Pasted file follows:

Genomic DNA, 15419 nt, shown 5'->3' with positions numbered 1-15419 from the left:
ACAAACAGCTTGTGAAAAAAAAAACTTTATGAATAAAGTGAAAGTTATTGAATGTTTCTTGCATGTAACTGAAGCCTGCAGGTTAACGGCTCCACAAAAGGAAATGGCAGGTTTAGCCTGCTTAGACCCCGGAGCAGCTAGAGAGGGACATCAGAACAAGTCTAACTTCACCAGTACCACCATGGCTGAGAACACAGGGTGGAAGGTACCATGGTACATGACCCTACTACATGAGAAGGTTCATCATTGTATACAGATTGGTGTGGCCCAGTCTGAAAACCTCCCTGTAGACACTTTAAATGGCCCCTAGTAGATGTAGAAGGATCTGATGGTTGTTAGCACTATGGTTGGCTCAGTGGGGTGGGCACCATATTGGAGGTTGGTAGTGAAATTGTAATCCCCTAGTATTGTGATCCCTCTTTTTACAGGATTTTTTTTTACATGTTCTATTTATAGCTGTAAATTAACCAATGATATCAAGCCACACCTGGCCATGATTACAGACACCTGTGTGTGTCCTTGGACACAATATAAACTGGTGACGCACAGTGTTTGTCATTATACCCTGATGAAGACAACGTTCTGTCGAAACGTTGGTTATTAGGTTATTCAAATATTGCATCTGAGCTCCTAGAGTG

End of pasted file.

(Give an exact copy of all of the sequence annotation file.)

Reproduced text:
Genomic DNA, 15419 nt, shown 5'->3' with positions numbered 1-15419 from the left:
ACAAACAGCTTGTGAAAAAAAAAACTTTATGAATAAAGTGAAAGTTATTGAATGTTTCTTGCATGTAACTGAAGCCTGCAGGTTAACGGCTCCACAAAAGGAAATGGCAGGTTTAGCCTGCTTAGACCCCGGAGCAGCTAGAGAGGGACATCAGAACAAGTCTAACTTCACCAGTACCACCATGGCTGAGAACACAGGGTGGAAGGTACCATGGTACATGACCCTACTACATGAGAAGGTTCATCATTGTATACAGATTGGTGTGGCCCAGTCTGAAAACCTCCCTGTAGACACTTTAAATGGCCCCTAGTAGATGTAGAAGGATCTGATGGTTGTTAGCACTATGGTTGGCTCAGTGGGGTGGGCACCATATTGGAGGTTGGTAGTGAAATTGTAATCCCCTAGTATTGTGATCCCTCTTTTTACAGGATTTTTTTTTACATGTTCTATTTATAGCTGTAAATTAACCAATGATATCAAGCCACACCTGGCCATGATTACAGACACCTGTGTGTGTCCTTGGACACAATATAAACTGGTGACGCACAGTGTTTGTCATTATACCCTGATGAAGACAACGTTCTGTCGAAACGTTGGTTATTAGGTTATTCAAATATTGCATCTGAGCTCCTAGAGTG